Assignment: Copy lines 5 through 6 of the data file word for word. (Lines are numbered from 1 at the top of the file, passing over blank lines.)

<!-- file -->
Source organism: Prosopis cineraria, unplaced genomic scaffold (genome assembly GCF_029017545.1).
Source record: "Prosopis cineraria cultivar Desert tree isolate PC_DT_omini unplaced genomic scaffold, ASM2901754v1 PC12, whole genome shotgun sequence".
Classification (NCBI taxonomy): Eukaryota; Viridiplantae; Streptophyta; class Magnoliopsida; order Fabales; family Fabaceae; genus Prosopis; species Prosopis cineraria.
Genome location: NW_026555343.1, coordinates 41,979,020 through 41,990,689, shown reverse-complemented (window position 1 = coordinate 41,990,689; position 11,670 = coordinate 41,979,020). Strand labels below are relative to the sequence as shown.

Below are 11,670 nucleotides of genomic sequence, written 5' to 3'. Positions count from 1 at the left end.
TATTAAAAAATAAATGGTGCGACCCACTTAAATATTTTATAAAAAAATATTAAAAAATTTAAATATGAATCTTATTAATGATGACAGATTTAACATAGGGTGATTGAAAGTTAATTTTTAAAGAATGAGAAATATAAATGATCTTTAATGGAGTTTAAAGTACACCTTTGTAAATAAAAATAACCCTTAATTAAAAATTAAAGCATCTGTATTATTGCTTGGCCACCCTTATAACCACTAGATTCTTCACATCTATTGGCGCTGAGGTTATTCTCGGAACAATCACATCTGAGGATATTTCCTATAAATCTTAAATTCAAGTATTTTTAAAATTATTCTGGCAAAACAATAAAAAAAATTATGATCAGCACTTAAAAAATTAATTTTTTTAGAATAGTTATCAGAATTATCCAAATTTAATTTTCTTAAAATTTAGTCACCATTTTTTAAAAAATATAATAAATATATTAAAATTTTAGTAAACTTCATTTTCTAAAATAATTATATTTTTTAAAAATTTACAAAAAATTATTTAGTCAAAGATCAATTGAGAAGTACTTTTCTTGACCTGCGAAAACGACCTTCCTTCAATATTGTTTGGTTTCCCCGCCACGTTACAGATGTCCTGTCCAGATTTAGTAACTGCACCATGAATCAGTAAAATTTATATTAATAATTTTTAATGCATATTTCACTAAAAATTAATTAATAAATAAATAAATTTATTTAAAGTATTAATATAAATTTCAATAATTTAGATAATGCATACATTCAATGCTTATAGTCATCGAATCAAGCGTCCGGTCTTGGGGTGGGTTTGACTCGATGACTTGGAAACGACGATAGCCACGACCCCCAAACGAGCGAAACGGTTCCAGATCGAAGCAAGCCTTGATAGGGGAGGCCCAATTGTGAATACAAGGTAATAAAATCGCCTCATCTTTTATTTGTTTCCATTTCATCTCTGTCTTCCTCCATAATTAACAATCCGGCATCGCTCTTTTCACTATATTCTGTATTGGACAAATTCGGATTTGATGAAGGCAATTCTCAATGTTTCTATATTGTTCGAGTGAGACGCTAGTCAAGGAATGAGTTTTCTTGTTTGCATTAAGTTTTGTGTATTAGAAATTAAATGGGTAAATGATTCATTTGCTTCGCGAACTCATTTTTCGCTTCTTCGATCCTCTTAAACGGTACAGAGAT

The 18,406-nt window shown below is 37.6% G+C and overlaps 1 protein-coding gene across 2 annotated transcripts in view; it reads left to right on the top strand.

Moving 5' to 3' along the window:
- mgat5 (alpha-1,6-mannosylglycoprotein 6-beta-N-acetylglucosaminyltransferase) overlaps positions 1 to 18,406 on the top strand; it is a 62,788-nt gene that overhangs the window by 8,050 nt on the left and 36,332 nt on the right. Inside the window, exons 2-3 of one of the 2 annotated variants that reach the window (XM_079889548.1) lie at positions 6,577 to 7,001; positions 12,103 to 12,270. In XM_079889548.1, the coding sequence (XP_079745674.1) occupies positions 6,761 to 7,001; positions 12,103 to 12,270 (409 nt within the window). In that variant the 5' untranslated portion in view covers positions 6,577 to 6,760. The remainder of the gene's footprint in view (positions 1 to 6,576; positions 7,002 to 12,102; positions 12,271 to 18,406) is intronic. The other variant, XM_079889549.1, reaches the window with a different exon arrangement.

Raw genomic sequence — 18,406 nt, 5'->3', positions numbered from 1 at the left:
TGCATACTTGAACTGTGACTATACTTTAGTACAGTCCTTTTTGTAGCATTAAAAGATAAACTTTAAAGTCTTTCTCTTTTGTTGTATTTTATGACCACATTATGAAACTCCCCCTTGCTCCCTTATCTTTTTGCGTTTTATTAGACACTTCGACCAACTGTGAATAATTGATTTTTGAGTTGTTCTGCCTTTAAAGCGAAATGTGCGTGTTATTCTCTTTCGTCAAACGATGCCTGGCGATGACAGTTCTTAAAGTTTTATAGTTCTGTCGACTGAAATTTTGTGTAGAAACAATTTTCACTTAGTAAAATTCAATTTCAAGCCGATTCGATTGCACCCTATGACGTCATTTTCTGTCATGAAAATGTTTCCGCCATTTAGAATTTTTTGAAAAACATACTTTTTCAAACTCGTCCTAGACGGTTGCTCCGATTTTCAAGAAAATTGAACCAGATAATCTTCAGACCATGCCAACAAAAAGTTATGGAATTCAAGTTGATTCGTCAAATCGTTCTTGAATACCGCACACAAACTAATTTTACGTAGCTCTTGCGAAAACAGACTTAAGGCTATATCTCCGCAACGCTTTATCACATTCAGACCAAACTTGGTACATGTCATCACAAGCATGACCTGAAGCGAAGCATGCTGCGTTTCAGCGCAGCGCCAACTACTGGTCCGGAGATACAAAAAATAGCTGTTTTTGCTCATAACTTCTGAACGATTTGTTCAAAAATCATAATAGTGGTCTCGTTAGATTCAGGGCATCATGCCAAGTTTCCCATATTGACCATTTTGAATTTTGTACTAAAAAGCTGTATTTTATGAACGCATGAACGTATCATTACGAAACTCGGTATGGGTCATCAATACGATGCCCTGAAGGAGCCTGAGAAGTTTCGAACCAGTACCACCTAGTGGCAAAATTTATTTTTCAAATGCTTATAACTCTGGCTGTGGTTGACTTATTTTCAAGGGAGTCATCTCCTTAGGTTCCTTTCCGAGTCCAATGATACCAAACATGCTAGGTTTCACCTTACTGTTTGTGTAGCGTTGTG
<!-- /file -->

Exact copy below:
Below are 11,670 nucleotides of genomic sequence, written 5' to 3'. Positions count from 1 at the left end.
TATTAAAAAATAAATGGTGCGACCCACTTAAATATTTTATAAAAAAATATTAAAAAATTTAAATATGAATCTTATTAATGATGACAGATTTAACATAGGGTGATTGAAAGTTAATTTTTAAAGAATGAGAAATATAAATGATCTTTAATGGAGTTTAAAGTACACCTTTGTAAATAAAAATAACCCTTAATTAAAAATTAAAGCATCTGTATTATTGCTTGGCCACCCTTATAACCACTAGATTCTTCACATCTATTGGCGCTGAGGTTATTCTCGGAACAATCACATCTGAGGATATTTCCTATAAATCTTAAATTCAAGTATTTTTAAAATTATTCTGGCAAAACAATAAAAAAAATTATGATCAGCACTTAAAAAATTAATTTTTTTAGAATAGTTATCAGAATTATCCAAATTTAATTTTCTTAAAATTTAGTCACCATTTTTTAAAAAATATAATAAATATATTAAAATTTTAGTAAACTTCATTTTCTAAAATAATTATATTTTTTAAAAATTTACAAAAAATTATTTAGTCAAAGATCAATTGAGAAGTACTTTTCTTGACCTGCGAAAACGACCTTCCTTCAATATTGTTTGGTTTCCCCGCCACGTTACAGATGTCCTGTCCAGATTTAGTAACTGCACCATGAATCAGTAAAATTTATATTAATAATTTTTAATGCATATTTCACTAAAAATTAATTAATAAATAAATAAATTTATTTAAAGTATTAATATAAATTTCAATAATTTAGATAATGCATACATTCAATGCTTATAGTCATCGAATCAAGCGTCCGGTCTTGGGGTGGGTTTGACTCGATGACTTGGAAACGACGATAGCCACGACCCCCAAACGAGCGAAACGGTTCCAGATCGAAGCAAGCCTTGATAGGGGAGGCCCAATTGTGAATACAAGGTAATAAAATCGCCTCATCTTTTATTTGTTTCCATTTCATCTCTGTCTTCCTCCATAATTAACAATCCGGCATCGCTCTTTTCACTATATTCTGTATTGGACAAATTCGGATTTGATGAAGGCAATTCTCAATGTTTCTATATTGTTCGAGTGAGACGCTAGTCAAGGAATGAGTTTTCTTGTTTGCATTAAGTTTTGTGTATTAGAAATTAAATGGGTAAATGATTCATTTGCTTCGCGAACTCATTTTTCGCTTCTTCGATCCTCTTAAACGGTACAGAGAT